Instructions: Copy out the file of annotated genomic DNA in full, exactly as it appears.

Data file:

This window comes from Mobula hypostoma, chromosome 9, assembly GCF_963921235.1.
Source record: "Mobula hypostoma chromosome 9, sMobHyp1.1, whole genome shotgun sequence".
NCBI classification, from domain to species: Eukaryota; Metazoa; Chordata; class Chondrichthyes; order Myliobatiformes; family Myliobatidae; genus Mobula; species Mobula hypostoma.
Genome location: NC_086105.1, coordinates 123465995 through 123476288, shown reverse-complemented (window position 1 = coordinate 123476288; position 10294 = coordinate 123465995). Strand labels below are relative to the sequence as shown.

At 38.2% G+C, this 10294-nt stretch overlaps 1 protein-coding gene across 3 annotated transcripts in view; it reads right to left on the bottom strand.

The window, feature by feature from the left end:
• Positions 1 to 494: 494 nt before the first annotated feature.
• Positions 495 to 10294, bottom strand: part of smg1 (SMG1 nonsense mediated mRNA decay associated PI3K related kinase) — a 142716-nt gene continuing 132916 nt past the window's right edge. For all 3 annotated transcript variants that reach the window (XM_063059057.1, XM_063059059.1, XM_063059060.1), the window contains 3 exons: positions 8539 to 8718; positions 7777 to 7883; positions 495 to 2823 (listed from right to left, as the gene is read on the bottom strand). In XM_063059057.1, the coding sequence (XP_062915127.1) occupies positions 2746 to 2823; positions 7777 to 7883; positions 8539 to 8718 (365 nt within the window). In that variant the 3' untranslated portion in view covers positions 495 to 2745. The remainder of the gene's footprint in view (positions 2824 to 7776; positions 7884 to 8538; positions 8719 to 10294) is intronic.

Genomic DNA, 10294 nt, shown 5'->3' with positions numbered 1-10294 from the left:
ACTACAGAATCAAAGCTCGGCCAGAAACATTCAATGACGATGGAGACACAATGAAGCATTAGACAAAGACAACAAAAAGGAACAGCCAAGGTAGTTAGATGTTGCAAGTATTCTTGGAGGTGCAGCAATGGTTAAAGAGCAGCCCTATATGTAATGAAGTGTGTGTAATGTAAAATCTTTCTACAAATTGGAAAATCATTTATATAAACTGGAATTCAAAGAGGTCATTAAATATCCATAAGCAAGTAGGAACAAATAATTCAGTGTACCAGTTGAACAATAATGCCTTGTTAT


This window comes from Mobula hypostoma, chromosome 9, assembly GCF_963921235.1.
Source record: "Mobula hypostoma chromosome 9, sMobHyp1.1, whole genome shotgun sequence".
NCBI classification, from domain to species: Eukaryota; Metazoa; Chordata; class Chondrichthyes; order Myliobatiformes; family Myliobatidae; genus Mobula; species Mobula hypostoma.
Genome location: NC_086105.1, coordinates 123465995 through 123476288, shown reverse-complemented (window position 1 = coordinate 123476288; position 10294 = coordinate 123465995). Strand labels below are relative to the sequence as shown.

At 38.2% G+C, this 10294-nt stretch overlaps 1 protein-coding gene across 3 annotated transcripts in view; it reads right to left on the bottom strand.

The window, feature by feature from the left end:
• Positions 1 to 494: 494 nt before the first annotated feature.
• Positions 495 to 10294, bottom strand: part of smg1 (SMG1 nonsense mediated mRNA decay associated PI3K related kinase) — a 142716-nt gene continuing 132916 nt past the window's right edge. For all 3 annotated transcript variants that reach the window (XM_063059057.1, XM_063059059.1, XM_063059060.1), the window contains 3 exons: positions 8539 to 8718; positions 7777 to 7883; positions 495 to 2823 (listed from right to left, as the gene is read on the bottom strand). In XM_063059057.1, the coding sequence (XP_062915127.1) occupies positions 2746 to 2823; positions 7777 to 7883; positions 8539 to 8718 (365 nt within the window). In that variant the 3' untranslated portion in view covers positions 495 to 2745. The remainder of the gene's footprint in view (positions 2824 to 7776; positions 7884 to 8538; positions 8719 to 10294) is intronic.

Genomic DNA, 10294 nt, shown 5'->3' with positions numbered 1-10294 from the left:
ACTACAGAATCAAAGCTCGGCCAGAAACATTCAATGACGATGGAGACACAATGAAGCATTAGACAAAGACAACAAAAAGGAACAGCCAAGGTAGTTAGATGTTGCAAGTATTCTTGGAGGTGCAGCAATGGTTAAAGAGCAGCCCTATATGTAATGAAGTGTGTGTAATGTAAAATCTTTCTACAAATTGGAAAATCATTTATATAAACTGGAATTCAAAGAGGTCATTAAATATCCATAAGCAAGTAGGAACAAATAATTCAGTGTACCAGTTGAACAATAATGCCTTGTTAT